December 12, 2022

Liability of Third Parties: Tortious Interference v. Aiding & Abetting

Several recent Delaware decisions have addressed the potential liability of third parties for aiding & abetting breaches of fiduciary duties, but in Atlantic NWI v. The Carlyle Group, (Del. Ch.; 10/22), the Chancery Court addressed the distinction between the elements of an aiding & abetting claim and the elements of another claim sometimes asserted against third parties in M&A transactions – tortious interference with a contract.

The case arose out of an alleged breach of a joint venture agreement entered into by the plaintiff with an entity called REDCO Fund 1 Manager.  Under the terms of the JV, which took the form of a jointly owned LLC, REDCO agreed to seek out exclusive real estate investment opportunities for the plaintiff, but the plaintiff alleged that REDCO was presenting competing opportunities to Carlyle. As a result, the plaintiff (which settled its claims against REDCO), sued Carlyle for tortious interference and for aiding and abetting REDCO’s purported breach of fiduciary duty under the LLC agreement.

Vice Chancellor Glasscock dismissed the aiding & abetting claim, but allowed the tortious interference claim to move forward.  This excerpt from Sidley’s recent blog on the decision explains the Vice Chancellor’s reasoning:

Tortious InterferenceAtlantic claimed Carlyle interfered with the joint venture agreement by contracting with and providing material consideration to REDCO to receive real estate opportunities, causing REDCO to breach. The Vice Chancellor permitted this claim to go forward. Tortious interference with a contractual relationship requires a showing of five elements: (a) the existence of a contract, (b) that the defendant knew about, (c) an intentional act by defendant that is significant in causing its breach, (d) without justification, and (e) which causes injury. Atlantic needed only to “aver[ ] generally” that Carlyle acted with knowledge in the pleading stage under this “liberal knowledge standard,” and the complaint alleged facts from which the Vice Chancellor could infer that Carlyle knew REDCO would breach its contract by working with Carlyle.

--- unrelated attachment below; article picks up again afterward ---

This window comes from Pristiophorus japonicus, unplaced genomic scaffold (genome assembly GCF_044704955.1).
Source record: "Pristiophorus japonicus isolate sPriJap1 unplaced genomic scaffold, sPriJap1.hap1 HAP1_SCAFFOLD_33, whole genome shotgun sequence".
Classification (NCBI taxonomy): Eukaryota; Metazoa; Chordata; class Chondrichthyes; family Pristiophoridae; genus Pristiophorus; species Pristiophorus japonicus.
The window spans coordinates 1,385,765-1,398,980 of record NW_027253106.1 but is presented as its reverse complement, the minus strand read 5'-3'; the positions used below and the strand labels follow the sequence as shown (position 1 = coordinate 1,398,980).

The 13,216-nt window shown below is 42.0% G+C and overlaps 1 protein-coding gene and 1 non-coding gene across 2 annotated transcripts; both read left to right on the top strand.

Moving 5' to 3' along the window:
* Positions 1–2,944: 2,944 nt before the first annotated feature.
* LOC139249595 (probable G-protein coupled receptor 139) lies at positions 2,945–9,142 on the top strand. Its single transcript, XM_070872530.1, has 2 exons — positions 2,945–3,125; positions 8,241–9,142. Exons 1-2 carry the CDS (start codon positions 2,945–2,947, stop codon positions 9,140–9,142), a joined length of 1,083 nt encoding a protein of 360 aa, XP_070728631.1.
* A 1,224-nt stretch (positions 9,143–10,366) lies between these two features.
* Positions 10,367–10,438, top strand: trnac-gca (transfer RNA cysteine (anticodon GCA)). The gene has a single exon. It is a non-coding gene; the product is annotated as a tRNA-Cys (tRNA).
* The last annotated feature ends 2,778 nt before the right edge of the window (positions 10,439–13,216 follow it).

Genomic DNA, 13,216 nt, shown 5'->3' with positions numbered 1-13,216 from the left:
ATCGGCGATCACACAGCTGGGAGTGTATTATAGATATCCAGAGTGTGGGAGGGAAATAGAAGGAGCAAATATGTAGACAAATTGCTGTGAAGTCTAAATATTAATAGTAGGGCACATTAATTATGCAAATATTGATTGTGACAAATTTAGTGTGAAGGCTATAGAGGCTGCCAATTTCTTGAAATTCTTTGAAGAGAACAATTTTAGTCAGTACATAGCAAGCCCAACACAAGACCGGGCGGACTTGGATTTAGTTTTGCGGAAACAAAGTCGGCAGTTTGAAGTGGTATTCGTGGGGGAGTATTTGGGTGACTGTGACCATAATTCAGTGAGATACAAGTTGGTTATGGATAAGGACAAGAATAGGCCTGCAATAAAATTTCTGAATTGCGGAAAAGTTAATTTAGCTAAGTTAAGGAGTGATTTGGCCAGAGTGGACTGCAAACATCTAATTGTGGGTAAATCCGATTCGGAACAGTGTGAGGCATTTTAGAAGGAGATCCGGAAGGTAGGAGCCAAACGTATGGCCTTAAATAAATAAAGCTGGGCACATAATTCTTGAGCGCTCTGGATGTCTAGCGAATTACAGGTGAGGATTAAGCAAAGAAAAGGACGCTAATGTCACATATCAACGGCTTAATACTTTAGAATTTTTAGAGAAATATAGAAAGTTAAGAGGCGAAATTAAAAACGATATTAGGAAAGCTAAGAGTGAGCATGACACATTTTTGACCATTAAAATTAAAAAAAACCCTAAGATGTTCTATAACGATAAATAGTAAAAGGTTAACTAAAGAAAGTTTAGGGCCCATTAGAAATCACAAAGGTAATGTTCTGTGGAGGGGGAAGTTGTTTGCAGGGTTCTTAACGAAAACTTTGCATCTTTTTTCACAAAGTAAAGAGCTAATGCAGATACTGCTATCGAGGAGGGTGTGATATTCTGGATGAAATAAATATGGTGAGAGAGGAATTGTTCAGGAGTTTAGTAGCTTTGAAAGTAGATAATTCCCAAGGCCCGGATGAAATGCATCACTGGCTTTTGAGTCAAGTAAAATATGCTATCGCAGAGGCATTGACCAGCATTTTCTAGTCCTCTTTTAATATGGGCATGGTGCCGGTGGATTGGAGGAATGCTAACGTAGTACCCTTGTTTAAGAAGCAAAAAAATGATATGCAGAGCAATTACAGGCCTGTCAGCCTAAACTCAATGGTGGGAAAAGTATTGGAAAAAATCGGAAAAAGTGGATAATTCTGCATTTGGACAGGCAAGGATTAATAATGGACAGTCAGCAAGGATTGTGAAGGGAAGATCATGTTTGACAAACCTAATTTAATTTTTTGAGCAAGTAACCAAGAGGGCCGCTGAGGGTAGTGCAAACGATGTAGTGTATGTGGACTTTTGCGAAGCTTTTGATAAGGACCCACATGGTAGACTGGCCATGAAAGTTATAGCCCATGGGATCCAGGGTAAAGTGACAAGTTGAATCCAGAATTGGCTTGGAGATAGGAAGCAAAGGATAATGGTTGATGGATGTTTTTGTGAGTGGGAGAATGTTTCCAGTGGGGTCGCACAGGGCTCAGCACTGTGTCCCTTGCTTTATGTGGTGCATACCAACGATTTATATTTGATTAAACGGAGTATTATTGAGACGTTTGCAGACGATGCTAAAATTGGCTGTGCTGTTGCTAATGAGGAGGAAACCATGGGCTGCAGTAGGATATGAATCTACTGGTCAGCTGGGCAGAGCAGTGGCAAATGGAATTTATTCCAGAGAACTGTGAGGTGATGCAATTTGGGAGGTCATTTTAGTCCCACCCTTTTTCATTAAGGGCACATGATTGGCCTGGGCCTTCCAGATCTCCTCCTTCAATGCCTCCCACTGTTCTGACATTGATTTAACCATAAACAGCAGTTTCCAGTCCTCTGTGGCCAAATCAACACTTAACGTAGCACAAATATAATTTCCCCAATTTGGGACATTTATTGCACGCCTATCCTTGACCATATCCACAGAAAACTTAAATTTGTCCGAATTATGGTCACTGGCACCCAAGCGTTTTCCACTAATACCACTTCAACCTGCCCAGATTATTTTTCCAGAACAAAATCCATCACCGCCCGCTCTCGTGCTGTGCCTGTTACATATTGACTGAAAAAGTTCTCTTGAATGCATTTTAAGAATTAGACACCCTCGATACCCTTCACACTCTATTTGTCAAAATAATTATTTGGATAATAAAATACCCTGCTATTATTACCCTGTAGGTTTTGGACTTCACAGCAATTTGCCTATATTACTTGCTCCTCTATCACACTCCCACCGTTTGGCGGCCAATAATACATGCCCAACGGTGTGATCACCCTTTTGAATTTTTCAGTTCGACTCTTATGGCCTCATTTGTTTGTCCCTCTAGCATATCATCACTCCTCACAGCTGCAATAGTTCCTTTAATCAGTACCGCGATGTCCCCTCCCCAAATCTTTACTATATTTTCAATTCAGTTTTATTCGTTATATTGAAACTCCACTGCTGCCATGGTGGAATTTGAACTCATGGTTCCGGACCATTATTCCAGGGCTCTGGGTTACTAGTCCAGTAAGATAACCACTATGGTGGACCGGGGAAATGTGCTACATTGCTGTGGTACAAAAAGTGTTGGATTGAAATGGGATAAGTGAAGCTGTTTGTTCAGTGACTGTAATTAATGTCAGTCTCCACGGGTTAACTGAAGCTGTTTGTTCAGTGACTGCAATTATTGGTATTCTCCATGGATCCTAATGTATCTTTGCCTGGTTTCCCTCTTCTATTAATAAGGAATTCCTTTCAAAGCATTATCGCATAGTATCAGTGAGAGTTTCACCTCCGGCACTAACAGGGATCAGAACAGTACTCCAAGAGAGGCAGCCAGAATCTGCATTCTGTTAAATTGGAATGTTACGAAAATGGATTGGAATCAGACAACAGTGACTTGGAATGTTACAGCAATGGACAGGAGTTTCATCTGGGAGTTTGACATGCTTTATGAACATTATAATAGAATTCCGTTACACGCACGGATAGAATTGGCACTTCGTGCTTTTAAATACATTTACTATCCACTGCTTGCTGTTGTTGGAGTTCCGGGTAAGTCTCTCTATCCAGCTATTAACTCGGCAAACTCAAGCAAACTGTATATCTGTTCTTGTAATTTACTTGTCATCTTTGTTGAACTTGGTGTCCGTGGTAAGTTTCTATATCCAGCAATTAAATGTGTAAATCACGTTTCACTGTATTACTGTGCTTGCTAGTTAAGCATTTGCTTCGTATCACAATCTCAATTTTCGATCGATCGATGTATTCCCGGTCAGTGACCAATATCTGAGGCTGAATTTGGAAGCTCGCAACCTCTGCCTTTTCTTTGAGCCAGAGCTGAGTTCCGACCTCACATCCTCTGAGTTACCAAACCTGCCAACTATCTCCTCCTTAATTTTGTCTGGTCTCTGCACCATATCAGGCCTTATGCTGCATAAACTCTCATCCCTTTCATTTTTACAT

Aiding and Abetting the Breach of a Fiduciary Duty  Through the same actions, Atlantic claimed Carlyle aided and abetted REDCO’s breach of its duty of loyalty to the joint venture. Aiding and abetting the breach of a fiduciary duty requires that (a) a fiduciary relationship existed, (b) the fiduciary breached its duty, (c) the non-fiduciary knowingly participated in that breach, and (d) damages to the plaintiff resulted from the concerted actions of the defendant and the fiduciary. The knowledge standard is a “stringent” one, requiring the plaintiff to allege specifics facts demonstrating the defendant had actual or constructive knowledge of the specific fiduciary duties, and the Vice Chancellor found it had not been adequately alleged here.

The Vice Chancellor explained that the differing knowledge standards applicable to the claims arise out of policy considerations relating to which party was in the best position to prevent their own breach.  When it comes tortious interference, once the third party knows about the contract, it can decide on its own whether to take actions that interfere with it. In contrast, the person in the best position to know what fiduciary duties require is the person subject to those duties.

This case gives me flashbacks to all that “cheapest cost avoider” stuff that we all heard about ad nauseam in law school. I’m sure all the law & economics profs can’t wait to dig into this one!

John Jenkins